Boeuf Bourguignon

Another French classic that along with Coq au Vin is my standard dinner when we have lots of people. Ever so easy to prepare and even better made in advance this is perfect for dinner parties, especially if like me you have littlies and are always short on time. In truth it’s one of my favourite dinners ever, meltingly tender beef that’s been braised for hours in an obscene amount of red wine with the added richness of oodles of bacon lardons, shallots, garlic and mushrooms. What’s not to like? Even our wee ones enjoy this super rich beef stew.

Boeuf bourguignon originates from the Burgundy region of France where it was traditionally made with a bottle or two of burgundy. I’ll probably be extradited from France for saying this but you really don’t need to use a particularly good bottle of wine, and indeed it would be a very expensive dish if you were to do so. I use the fabulous red plonk we get from our local market competitively priced at a euro a litre.

Whatever you do don’t hurry the cooking time, the beef should be gently braised for hours and literally melting.Try to start preparations a day in advance and marinade the beef overnight in the wine and herbs. I’m convinced it makes a huge difference.

Enough for 4 adults or a family of 4 with some lovely leftovers:

800g of beef shin or chuck, cut into a large 5cm dice

a litre of red wine

3 sprigs of thyme

3 bay leaves

salt & pepper

olive oil

a small onion, diced

4 cloves of garlic, finely chopped

a large carrot, sliced

2 celery sticks, sliced

175g of lardons, or streaky bacon diced onto fine strips

250g of shallots, peeled and cut in two if large (left whole if small)

200g of whole button mushrooms

a little beef stock (optional)

Place the beef, herbs (the thyme sprigs left whole), a pinch of salt, a teaspoon of coarsely ground black pepper and the red wine in a large non-metalic bowl. Stir around a little, cover with cling film and leave to marinade in the fridge overnight.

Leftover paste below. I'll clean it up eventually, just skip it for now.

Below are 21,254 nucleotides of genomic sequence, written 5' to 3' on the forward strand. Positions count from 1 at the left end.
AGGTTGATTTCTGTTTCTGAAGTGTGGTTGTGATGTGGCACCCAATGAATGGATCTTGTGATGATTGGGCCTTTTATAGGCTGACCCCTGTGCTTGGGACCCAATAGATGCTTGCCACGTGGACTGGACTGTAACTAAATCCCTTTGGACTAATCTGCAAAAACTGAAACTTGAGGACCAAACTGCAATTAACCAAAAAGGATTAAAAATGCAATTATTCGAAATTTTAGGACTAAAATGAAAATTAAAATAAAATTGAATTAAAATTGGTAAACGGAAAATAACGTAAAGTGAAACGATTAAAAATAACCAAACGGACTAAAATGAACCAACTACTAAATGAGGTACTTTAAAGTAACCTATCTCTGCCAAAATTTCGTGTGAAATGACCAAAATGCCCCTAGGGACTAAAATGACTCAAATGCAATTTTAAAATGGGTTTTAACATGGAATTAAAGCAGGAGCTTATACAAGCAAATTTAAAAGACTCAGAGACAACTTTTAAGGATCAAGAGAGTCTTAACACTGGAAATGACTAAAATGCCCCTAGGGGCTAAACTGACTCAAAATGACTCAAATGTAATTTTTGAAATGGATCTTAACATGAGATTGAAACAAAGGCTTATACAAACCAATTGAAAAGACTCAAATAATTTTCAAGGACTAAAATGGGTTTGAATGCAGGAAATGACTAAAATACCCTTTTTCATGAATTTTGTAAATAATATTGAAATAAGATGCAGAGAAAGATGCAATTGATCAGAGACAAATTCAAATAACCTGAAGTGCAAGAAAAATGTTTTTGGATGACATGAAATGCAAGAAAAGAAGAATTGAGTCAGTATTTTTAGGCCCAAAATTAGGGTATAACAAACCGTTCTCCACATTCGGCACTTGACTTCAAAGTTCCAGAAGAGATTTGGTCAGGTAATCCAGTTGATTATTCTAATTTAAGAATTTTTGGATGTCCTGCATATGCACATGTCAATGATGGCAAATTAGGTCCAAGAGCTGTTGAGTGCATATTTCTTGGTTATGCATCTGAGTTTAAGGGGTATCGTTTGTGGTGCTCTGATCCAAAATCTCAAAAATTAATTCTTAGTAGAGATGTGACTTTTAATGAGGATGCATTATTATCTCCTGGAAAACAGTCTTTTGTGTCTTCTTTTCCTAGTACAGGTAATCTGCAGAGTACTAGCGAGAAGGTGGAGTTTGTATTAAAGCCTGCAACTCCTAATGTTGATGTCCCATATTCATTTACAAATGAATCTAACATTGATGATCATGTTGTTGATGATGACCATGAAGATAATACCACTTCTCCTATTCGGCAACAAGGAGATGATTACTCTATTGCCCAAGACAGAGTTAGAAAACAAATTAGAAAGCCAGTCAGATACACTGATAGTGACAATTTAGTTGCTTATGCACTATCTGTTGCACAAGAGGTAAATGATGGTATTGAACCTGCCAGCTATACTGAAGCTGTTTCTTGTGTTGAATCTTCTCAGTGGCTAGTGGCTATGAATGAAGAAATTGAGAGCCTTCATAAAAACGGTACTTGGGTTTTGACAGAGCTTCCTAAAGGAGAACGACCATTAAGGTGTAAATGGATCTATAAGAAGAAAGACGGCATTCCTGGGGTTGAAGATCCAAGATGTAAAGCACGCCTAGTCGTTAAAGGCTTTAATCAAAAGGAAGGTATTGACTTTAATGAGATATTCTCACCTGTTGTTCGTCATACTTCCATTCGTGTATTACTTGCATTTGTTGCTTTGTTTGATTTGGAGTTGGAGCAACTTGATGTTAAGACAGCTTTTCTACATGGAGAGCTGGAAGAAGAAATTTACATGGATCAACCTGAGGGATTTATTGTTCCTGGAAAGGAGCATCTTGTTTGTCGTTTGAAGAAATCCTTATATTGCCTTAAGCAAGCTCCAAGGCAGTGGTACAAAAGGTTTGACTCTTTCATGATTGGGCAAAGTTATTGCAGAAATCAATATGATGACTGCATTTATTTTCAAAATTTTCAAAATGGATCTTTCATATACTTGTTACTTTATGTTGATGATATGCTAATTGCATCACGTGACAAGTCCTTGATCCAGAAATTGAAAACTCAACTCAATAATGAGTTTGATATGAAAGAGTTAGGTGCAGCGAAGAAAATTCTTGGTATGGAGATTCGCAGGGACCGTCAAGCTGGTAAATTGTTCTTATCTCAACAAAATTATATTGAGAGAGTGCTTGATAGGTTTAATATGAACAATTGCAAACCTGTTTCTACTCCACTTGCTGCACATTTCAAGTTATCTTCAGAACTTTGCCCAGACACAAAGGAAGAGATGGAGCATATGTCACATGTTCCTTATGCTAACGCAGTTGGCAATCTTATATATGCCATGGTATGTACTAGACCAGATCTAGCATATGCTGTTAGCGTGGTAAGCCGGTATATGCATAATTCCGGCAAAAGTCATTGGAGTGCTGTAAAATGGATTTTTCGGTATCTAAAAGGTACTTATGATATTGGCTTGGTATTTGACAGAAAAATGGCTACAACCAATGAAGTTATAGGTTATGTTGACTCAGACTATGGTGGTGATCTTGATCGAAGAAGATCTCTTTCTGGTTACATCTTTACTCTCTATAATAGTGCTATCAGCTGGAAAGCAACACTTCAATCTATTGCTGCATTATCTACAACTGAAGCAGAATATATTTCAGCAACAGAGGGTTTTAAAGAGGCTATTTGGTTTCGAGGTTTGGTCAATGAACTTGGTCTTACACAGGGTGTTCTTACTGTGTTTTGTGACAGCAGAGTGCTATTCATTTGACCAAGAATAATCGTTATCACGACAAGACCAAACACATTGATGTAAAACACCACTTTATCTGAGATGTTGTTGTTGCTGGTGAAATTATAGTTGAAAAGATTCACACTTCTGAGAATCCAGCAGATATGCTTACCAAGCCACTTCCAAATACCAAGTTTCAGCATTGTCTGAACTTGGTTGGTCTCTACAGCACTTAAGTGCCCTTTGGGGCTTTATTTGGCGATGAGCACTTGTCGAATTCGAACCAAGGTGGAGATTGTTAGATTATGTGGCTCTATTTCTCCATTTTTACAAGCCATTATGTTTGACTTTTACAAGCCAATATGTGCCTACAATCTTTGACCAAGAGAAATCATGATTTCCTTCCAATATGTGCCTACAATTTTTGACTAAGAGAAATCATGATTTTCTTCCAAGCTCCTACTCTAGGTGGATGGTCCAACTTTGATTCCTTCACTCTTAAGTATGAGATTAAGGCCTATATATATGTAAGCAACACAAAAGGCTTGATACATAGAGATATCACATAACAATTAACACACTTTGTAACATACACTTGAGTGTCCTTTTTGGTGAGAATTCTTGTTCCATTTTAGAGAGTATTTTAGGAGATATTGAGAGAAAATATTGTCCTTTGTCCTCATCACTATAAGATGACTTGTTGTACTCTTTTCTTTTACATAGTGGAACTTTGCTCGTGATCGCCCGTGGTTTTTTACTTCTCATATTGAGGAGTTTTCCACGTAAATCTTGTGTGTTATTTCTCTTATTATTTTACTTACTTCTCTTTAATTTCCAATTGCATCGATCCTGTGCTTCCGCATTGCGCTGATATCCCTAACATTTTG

The next day drain the beef retaining all the lovely wine marinade and herbs. Pat the beef dry on kitchen roll.

In a large casserole or saucepan (one that you have a lid for) heat two tablespoons of olive oil on a high temperature. When very hot fry the beef for a few minutes on all sides until browned. Remove from the pan with a slotted spoon and set aside.

Reduce the heat to low and into the same pan add the onion, garlic, carrot and celery. If there’s not much fat left after frying the beef add another tablespoon of olive oil. Stir regularly and cook over a lowish heat for 10 minutes until a little softened.

Return the beef to the pan along with the wine marinade and herbs. Bring to a simmer and allow to cook on a very gentle heat uncovered for an hour, until the wine has reduced by about a half.

Meanwhile in another large pan or saucepan fry the lardons or streaky bacon, there’s no need to add any additional fat. Fry for 5 minutes then add the shallots. Cook the shallots and lardons for a further 5 minutes before adding the mushrooms for a final 5 minutes.

Once the beef has been cooking for an hour stir in the lardons, shallots and mushrooms. Cover the pan and continue to simmer very gently on the lowest heat setting you have for another two hours. Taste along the way adding more salt and pepper as necessary. If the liquid appears to be evaporating too much add a little beef stock, but this may not be necessary. The Bourguignon is ready when the beef is meltingly tender and it’s so worth continuing to cook gently until you reach this point.

Remember to remove the bay leaves and thyme sprigs!

Great served with a pile of buttery mash, Boulangere or Dauphinoise Potatoes (recipe coming soon)

If you like this, how about my Coq au Vin, Braised Venison or Beef in Guinness recipes?

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